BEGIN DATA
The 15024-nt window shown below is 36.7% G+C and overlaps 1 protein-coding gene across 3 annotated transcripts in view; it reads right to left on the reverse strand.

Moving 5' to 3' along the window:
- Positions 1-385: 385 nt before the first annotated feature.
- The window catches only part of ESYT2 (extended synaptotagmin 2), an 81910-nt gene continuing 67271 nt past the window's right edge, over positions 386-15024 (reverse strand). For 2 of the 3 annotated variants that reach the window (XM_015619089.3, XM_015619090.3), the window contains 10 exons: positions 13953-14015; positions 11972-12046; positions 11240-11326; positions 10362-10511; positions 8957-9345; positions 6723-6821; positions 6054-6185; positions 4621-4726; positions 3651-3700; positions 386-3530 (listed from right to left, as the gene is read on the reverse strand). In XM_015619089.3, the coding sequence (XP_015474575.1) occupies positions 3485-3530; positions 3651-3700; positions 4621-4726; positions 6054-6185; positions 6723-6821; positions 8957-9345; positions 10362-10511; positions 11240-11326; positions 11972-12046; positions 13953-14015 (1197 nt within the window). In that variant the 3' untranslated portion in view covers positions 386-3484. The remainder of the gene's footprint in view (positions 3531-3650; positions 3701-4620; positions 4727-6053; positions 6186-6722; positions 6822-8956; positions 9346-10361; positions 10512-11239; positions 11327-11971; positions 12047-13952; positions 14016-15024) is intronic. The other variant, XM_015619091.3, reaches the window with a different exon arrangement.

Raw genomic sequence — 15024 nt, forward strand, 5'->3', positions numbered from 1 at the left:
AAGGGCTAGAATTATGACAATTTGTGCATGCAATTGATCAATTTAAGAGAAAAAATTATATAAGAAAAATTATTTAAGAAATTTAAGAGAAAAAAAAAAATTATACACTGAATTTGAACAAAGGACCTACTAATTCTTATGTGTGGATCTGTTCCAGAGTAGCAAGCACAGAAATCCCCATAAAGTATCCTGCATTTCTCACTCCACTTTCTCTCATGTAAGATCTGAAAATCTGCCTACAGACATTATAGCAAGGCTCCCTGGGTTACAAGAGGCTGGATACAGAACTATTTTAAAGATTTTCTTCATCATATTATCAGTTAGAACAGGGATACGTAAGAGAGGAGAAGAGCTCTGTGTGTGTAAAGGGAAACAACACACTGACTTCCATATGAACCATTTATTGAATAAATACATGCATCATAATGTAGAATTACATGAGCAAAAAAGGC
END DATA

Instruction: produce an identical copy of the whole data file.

The 15024-nt window shown below is 36.7% G+C and overlaps 1 protein-coding gene across 3 annotated transcripts in view; it reads right to left on the reverse strand.

Moving 5' to 3' along the window:
- Positions 1-385: 385 nt before the first annotated feature.
- The window catches only part of ESYT2 (extended synaptotagmin 2), an 81910-nt gene continuing 67271 nt past the window's right edge, over positions 386-15024 (reverse strand). For 2 of the 3 annotated variants that reach the window (XM_015619089.3, XM_015619090.3), the window contains 10 exons: positions 13953-14015; positions 11972-12046; positions 11240-11326; positions 10362-10511; positions 8957-9345; positions 6723-6821; positions 6054-6185; positions 4621-4726; positions 3651-3700; positions 386-3530 (listed from right to left, as the gene is read on the reverse strand). In XM_015619089.3, the coding sequence (XP_015474575.1) occupies positions 3485-3530; positions 3651-3700; positions 4621-4726; positions 6054-6185; positions 6723-6821; positions 8957-9345; positions 10362-10511; positions 11240-11326; positions 11972-12046; positions 13953-14015 (1197 nt within the window). In that variant the 3' untranslated portion in view covers positions 386-3484. The remainder of the gene's footprint in view (positions 3531-3650; positions 3701-4620; positions 4727-6053; positions 6186-6722; positions 6822-8956; positions 9346-10361; positions 10512-11239; positions 11327-11971; positions 12047-13952; positions 14016-15024) is intronic. The other variant, XM_015619091.3, reaches the window with a different exon arrangement.

Raw genomic sequence — 15024 nt, forward strand, 5'->3', positions numbered from 1 at the left:
AAGGGCTAGAATTATGACAATTTGTGCATGCAATTGATCAATTTAAGAGAAAAAATTATATAAGAAAAATTATTTAAGAAATTTAAGAGAAAAAAAAAAATTATACACTGAATTTGAACAAAGGACCTACTAATTCTTATGTGTGGATCTGTTCCAGAGTAGCAAGCACAGAAATCCCCATAAAGTATCCTGCATTTCTCACTCCACTTTCTCTCATGTAAGATCTGAAAATCTGCCTACAGACATTATAGCAAGGCTCCCTGGGTTACAAGAGGCTGGATACAGAACTATTTTAAAGATTTTCTTCATCATATTATCAGTTAGAACAGGGATACGTAAGAGAGGAGAAGAGCTCTGTGTGTGTAAAGGGAAACAACACACTGACTTCCATATGAACCATTTATTGAATAAATACATGCATCATAATGTAGAATTACATGAGCAAAAAAGGC